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Discussion Starter · #1 ·
Worked out with the loaner Guideline rod and various heads... Casting is improving! However....

I noticed this near the end of the day, when I was just doing simple switch casts with a 35' intr. head, 15' sinking leader (with 2 -3 ft. tippet) and an unweighted fly. I was working on getting a good loop and shoot, and had out only about a rod's length of running line so I could enjoy the slap of line on rod. I would get the slap, but also noticed that the belly would land first, near the loop conncection at the running line, then the rest of the head would roll out and land. This last part happened very quickly, that is, the head was almost all the way unrolled when the belly would land. In most cases, the leader and fly turned over nicely. My loops seemed fairly tight, but certainly not laser-like.

My first thought was that my forward stop was not high enough, or hard enough, so I tried working on that, but as soon as I'd concentrate on that, my attention would wander and I'd miss the anchor or mis-time the forward cast... I should add that this after about two hours of steady casting a few head/leader change-ups. I think that if I was more fresh, I'd have less of a problem. In spite of this re-focused concentration, however, any of my "good" casts would end up the same: Belly landing slightly before the the rest of the head. Does anybody have any insight?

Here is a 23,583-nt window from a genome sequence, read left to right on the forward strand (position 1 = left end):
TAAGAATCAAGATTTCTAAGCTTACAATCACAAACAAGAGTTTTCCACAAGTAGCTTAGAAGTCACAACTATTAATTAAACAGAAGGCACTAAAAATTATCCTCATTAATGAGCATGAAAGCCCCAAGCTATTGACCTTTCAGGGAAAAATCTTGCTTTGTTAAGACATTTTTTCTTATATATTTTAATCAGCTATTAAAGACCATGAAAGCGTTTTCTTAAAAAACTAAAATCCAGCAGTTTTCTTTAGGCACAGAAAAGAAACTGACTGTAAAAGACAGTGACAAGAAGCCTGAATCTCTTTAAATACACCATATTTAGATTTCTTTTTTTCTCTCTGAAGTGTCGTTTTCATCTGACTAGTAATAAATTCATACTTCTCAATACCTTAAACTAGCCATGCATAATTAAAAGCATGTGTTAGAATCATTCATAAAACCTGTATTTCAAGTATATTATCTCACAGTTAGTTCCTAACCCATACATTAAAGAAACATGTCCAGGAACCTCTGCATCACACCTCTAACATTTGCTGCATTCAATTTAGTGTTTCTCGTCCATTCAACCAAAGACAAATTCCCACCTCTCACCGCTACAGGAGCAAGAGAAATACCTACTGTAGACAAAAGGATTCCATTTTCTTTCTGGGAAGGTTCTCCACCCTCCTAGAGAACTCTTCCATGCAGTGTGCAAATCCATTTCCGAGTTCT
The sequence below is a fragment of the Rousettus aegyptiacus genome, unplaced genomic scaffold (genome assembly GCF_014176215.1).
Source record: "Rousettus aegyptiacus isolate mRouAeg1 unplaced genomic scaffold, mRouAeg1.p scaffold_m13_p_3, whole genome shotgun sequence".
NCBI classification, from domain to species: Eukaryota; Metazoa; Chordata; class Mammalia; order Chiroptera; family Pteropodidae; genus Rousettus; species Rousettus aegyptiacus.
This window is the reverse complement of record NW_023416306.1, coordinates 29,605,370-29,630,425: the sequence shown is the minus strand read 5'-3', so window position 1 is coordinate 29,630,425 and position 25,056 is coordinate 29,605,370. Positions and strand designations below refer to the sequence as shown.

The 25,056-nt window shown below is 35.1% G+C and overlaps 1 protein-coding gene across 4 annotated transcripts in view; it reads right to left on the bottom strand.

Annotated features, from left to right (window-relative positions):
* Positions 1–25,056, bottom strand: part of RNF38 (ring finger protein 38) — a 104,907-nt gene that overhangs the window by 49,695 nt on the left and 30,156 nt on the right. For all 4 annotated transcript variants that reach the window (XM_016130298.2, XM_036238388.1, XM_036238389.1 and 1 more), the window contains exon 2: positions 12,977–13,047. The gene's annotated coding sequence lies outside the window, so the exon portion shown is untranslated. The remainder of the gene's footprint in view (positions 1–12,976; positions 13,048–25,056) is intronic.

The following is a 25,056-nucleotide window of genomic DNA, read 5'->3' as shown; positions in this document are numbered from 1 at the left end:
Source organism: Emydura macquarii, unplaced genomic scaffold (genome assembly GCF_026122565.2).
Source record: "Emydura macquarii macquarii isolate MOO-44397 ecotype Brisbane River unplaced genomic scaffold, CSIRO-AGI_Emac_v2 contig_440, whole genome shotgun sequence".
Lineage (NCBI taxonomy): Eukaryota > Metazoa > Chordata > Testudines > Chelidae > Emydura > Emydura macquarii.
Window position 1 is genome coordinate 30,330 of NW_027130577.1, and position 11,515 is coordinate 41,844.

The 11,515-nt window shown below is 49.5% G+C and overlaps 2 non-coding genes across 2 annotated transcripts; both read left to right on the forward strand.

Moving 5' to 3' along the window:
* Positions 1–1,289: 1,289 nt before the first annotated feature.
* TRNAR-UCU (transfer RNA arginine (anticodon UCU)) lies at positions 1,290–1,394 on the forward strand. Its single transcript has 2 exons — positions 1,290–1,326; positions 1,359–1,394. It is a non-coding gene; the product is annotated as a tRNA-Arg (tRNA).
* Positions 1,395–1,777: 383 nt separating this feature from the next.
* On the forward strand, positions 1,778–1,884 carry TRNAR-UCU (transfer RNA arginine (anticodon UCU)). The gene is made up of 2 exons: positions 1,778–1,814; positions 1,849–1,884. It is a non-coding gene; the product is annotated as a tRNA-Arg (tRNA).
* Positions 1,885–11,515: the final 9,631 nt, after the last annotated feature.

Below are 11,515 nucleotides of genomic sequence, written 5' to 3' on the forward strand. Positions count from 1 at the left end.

On a better note, I find I'm much more relaxed now when casting, and am using just a finger-tip grip to let the rod do the work. I had some great casts today, with about 25' of running line touching (not quite slapping) the rod and the whole head and fly turning over. I think that if the loops of running line had less contact with the water (see Grampa Spey's line holster posts), I'd get that slap.

It was a great, warm day to be out. It's nice to wet wade!

Tom
 

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I'm no casting expert but try bringing your backcast back a little more so you can stop your forward cast sooner. your top hand should be around your ear height and elbows close into your body.

goodluck,
cb
 

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Hi Tom,

a friend of mine told me that in a right and high performed frontstop your aren't able to see your rod tip at the corner of your hat;-). Maybe this can be a guideline how high your front stop should be done.